Eat more slowly and in smaller portions when possible.
5. Eat a Balanced Diet.
It knows how to eat as a survivor might be challenging. The reality is that healthy eating is the same for cancer survivors as for everyone else, notwithstanding the “miracle” diets promoted in books, articles, and websites. A nutritious diet may give your body the nutrition it requires, the energy it needs to go through the day, and help you maintain a healthy weight.
Red meat should be limited, and you should prioritize fruits, vegetables, and whole grains. Additionally, consuming less unhealthy fats (trans and saturated fats) and more poly- and monounsaturated fats is crucial.
Daily use of a 100% DV multivitamin with folate is a great nutrition safety net.
Ensure to include fruits and veggies at every meal.
Top your cereal with fruit. As a snack, consume vegetables.
Red meat can be substituted with chicken, fish, or beans.
Brown rice, whole-wheat bread, and whole-grain cereal are preferable to their more refined equivalents.
Pick foods high in healthy fats, like those cooked with olive or canola oil.
Reduce your intake of sweets and fast food, which are high in unhealthy fats.
To prevent food poisoning, follow these guidelines.
6. Use alcohol sparingly, if at all.
Alcohol use can be challenging, especially for survivors. A significant benefit of moderate consumption is heart health. However, it can also raise cancer risk later in life. Additionally, some people may find that drinking alcohol is a harmful method of coping with cancer’s mental and physical stress.
Don’t feel pressured to start drinking if you don’t already. If you do, keep it within acceptable bounds (one drink a day for women, one to two drinks a day for men). Drinkers should limit their intake.
At meals and parties, choose nonalcoholic beverages.
Stay away from events where alcohol is involved.
If you believe you have an alcohol problem, consult a health care provider.
7. Keep in touch with your loved ones, friends, and other survivors.
Keeping in touch with friends, family, and other cancer survivors has a meaningful impact. Maintaining and expanding a social network can significantly enhance the quality of life and perhaps even the prognosis of cancer survivors. Maintaining these ties can need work, even for individuals with strong family and friend support, as cancer can seem to isolate.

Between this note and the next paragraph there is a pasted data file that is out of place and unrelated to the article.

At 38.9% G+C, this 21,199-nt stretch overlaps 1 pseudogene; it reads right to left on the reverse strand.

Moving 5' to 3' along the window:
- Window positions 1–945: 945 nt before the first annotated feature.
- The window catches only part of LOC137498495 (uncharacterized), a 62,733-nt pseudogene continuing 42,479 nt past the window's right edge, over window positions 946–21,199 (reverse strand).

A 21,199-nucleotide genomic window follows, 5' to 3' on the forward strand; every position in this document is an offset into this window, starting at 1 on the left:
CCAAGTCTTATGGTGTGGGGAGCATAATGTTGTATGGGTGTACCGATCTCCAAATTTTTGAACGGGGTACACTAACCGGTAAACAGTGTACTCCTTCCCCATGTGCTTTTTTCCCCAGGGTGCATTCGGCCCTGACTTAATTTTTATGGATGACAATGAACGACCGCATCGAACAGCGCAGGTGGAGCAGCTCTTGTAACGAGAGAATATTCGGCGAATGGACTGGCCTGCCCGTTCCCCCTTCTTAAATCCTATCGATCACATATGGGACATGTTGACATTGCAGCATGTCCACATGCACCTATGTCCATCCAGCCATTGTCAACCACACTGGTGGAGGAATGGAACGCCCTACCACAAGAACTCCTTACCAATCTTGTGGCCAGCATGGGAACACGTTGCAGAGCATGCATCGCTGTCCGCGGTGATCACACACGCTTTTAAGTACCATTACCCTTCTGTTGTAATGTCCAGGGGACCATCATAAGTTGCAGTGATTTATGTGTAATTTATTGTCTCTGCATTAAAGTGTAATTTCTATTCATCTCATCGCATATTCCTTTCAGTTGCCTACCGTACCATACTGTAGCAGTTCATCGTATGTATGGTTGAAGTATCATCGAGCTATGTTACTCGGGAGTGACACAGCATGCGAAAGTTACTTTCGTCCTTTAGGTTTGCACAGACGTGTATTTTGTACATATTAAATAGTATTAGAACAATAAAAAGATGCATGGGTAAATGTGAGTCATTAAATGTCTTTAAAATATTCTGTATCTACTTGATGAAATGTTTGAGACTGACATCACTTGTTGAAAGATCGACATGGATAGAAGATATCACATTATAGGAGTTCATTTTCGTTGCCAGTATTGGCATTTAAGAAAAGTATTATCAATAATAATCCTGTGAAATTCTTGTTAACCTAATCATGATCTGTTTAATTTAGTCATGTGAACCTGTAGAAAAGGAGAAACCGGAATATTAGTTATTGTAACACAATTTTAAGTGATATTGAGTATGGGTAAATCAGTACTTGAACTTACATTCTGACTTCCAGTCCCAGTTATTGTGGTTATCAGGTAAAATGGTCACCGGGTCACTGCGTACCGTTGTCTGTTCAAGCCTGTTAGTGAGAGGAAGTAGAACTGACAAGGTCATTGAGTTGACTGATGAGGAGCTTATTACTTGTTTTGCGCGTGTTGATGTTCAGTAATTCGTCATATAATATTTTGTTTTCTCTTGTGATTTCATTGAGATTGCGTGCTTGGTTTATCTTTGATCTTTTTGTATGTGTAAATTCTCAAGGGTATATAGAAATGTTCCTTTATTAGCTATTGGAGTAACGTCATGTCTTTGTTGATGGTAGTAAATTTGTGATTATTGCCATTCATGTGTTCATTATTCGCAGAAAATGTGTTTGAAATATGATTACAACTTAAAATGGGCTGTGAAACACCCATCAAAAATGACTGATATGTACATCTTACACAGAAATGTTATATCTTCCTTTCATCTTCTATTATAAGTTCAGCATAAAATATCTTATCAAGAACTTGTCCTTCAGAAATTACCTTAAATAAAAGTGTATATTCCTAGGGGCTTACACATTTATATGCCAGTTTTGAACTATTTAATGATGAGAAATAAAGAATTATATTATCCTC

Make a weekly appointment to get together with friends or family.
Attend survivors’ support groups frequently; they’re beautiful venues for exchanging thoughts and worries with people who have experienced similar situations.
Take advantage of technology. Social media, real-time video, traditional telephones, and email are all excellent ways to stay in touch with loved ones, friends, and other survivors.
8. Take Screening Tests and Visit Your Doctor Frequently
Nothing is more crucial for a survivor than keeping up with post-treatment checkups with your general care physician and oncology team. These appointments are essential for your overall health as a survivor and an excellent opportunity to discuss any health-related worries or queries you may have. Work as a team with your doctors to handle your medical requirements. It’s crucial to continue receiving the advised screening exams for other cancers and heart disease, diabetes, and osteoporosis risk factors, in addition to any follow-up testing specifically related to your cancer.